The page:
High Court Refuses to Block Industrial Action By Waste Collection Workers

28th August 2019 by

Were it not for the protection provided by the Trade Union and Labour Relations (Consolidation) Act 1992 (TULRCA), trade unions that call industrial action would be liable for inducing their members to breach their employment contracts. The extent of that protection was analysed in a guideline High Court case (Birmingham City Council v Unite the Union and Another).

Two unions that represented workers within Birmingham City Council’s waste collection department called on its members to take industrial action following ballots which were agreed to be valid. The underlying dispute concerned issues in respect of pay and conditions arising from a restructuring exercise.

In seeking an interim injunction to block the action, however, the Council argued that the protections afforded by TULRCA did not apply. Citing Section 222, the Council submitted that the proposed action was in part motivated by the unions’ belief that the Council was failing, or might fail, to discriminate against workers within the department who were not members of either union.

The non-members were affiliated to a third union, which had not come out in support of the proposed action, and had each received a payment of in the region of £3,500 to £4,000 from the Council. The reason for those payments was disputed, but the Council denied that they were connected to the proposed action.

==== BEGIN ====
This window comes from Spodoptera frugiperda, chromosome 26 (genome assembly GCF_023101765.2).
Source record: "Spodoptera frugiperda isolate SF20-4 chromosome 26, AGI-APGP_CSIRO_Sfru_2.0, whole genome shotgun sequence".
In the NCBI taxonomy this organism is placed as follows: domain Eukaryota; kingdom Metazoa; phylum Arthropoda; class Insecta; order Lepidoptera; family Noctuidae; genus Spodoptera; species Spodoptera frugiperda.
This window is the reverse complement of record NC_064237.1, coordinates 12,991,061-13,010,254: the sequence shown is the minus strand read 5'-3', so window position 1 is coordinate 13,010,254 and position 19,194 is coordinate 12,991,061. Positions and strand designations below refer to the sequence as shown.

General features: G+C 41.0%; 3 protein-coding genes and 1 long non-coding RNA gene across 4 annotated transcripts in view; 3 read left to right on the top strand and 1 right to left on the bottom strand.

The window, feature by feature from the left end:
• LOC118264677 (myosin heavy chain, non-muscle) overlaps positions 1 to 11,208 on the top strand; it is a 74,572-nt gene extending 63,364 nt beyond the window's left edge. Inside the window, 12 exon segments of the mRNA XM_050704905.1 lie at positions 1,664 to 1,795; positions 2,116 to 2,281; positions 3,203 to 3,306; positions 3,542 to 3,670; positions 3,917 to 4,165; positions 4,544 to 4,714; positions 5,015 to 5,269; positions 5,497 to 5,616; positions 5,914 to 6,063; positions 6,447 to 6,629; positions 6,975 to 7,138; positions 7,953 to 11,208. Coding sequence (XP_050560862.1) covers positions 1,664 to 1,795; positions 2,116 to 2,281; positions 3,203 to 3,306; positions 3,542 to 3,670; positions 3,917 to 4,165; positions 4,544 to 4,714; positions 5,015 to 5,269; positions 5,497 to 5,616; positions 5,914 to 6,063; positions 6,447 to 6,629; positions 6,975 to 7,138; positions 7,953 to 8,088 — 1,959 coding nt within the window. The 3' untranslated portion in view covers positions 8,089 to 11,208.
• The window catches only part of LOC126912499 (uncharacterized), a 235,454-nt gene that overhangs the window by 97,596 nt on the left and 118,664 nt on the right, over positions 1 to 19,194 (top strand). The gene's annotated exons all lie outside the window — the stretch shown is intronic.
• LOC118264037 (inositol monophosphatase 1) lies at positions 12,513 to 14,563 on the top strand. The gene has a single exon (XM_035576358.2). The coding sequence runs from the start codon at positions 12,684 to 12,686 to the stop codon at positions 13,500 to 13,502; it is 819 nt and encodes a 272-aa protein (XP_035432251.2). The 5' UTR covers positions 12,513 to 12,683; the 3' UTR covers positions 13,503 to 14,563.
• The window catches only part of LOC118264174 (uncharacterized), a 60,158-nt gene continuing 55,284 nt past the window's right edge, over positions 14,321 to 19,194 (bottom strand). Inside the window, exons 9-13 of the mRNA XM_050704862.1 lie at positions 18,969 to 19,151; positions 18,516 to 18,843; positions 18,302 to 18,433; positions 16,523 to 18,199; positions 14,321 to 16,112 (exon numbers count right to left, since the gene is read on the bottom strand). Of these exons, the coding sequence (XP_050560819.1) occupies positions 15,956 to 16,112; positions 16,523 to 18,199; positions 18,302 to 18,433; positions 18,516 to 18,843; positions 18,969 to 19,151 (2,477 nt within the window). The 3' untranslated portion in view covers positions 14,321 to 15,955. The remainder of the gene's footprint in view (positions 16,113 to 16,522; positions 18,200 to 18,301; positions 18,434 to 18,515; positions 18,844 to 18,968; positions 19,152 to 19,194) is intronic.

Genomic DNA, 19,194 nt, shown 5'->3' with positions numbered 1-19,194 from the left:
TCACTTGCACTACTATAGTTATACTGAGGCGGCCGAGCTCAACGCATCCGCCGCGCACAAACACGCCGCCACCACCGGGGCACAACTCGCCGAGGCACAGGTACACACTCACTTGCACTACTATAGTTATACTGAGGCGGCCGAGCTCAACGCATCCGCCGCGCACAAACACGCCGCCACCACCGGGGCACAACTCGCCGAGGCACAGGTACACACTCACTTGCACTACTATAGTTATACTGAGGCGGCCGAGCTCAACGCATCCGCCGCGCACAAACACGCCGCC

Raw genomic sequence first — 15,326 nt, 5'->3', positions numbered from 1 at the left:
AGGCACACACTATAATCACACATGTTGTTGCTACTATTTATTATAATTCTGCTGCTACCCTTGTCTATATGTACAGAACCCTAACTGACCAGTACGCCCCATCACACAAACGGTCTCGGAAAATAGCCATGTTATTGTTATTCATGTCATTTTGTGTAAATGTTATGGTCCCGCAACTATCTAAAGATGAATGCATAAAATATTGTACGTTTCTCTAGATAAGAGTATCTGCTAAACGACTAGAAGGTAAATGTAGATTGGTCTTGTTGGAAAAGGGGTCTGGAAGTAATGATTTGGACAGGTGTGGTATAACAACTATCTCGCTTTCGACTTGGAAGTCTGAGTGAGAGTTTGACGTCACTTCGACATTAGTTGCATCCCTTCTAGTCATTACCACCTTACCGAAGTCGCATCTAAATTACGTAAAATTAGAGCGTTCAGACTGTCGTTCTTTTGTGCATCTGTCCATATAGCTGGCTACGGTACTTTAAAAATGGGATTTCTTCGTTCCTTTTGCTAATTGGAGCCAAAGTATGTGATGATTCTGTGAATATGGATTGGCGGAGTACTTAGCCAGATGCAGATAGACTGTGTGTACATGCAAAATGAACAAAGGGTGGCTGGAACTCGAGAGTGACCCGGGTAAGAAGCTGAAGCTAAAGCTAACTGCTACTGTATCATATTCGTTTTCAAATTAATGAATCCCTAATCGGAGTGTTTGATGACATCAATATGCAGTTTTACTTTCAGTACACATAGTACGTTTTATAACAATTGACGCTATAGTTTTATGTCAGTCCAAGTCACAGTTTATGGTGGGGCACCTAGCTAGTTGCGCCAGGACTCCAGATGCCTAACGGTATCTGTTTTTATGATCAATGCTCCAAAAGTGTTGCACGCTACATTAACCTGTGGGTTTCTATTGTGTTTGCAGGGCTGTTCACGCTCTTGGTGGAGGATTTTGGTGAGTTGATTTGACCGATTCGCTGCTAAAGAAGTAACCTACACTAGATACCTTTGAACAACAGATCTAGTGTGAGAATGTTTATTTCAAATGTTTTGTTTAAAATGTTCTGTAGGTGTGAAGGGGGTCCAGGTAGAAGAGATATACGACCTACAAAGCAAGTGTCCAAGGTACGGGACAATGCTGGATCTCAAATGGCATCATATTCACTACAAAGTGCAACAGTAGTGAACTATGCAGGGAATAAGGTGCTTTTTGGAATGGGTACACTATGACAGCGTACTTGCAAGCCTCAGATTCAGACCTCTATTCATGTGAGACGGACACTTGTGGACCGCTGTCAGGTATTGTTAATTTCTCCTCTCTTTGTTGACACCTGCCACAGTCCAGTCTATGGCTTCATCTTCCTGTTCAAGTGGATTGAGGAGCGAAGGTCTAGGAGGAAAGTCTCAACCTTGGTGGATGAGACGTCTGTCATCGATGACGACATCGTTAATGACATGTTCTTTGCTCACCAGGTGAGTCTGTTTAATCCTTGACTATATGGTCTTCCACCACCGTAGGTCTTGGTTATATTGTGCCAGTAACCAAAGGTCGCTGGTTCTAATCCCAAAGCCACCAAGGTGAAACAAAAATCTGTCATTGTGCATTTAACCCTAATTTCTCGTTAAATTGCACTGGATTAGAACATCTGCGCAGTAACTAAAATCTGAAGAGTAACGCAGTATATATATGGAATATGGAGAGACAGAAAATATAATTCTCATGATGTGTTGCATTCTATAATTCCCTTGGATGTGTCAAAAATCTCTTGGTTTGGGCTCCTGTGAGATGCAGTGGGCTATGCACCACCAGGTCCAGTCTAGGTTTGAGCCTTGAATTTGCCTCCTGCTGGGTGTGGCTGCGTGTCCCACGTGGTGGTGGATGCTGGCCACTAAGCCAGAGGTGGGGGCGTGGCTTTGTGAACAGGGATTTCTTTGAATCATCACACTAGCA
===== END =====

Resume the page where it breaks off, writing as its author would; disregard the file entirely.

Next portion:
The unions denied that they were asking the Council to discriminate against the non-members. In seeking payments to their members equal to those that had been made to the non-members, the unions were promoting parity in treatment for all the department’s workers. It was submitted that it was the Council that was guilty of discrimination in making payments only to the non-members.

In refusing to grant the injunction sought, the Court noted that the proposed action would affect 360,000 households and that contingency measures would cost the Council £350,000 a week. However, the unions had the better of the argument and the Court was thus bound to apply the protections afforded by TULRCA.

It is important for employers to recognise their obligations to employees with regard to trade union membership and not to treat them unfairly for taking part in trade union activities or to reward employees who are non-members. If you are unsure of how to proceed in your dealings with a trade union, it is sensible to seek advice in order to avoid the pitfalls. Please contact Allison Grant on 020 7822 4000 or email allison.grant@healys.com for advice on this or any other employment matter.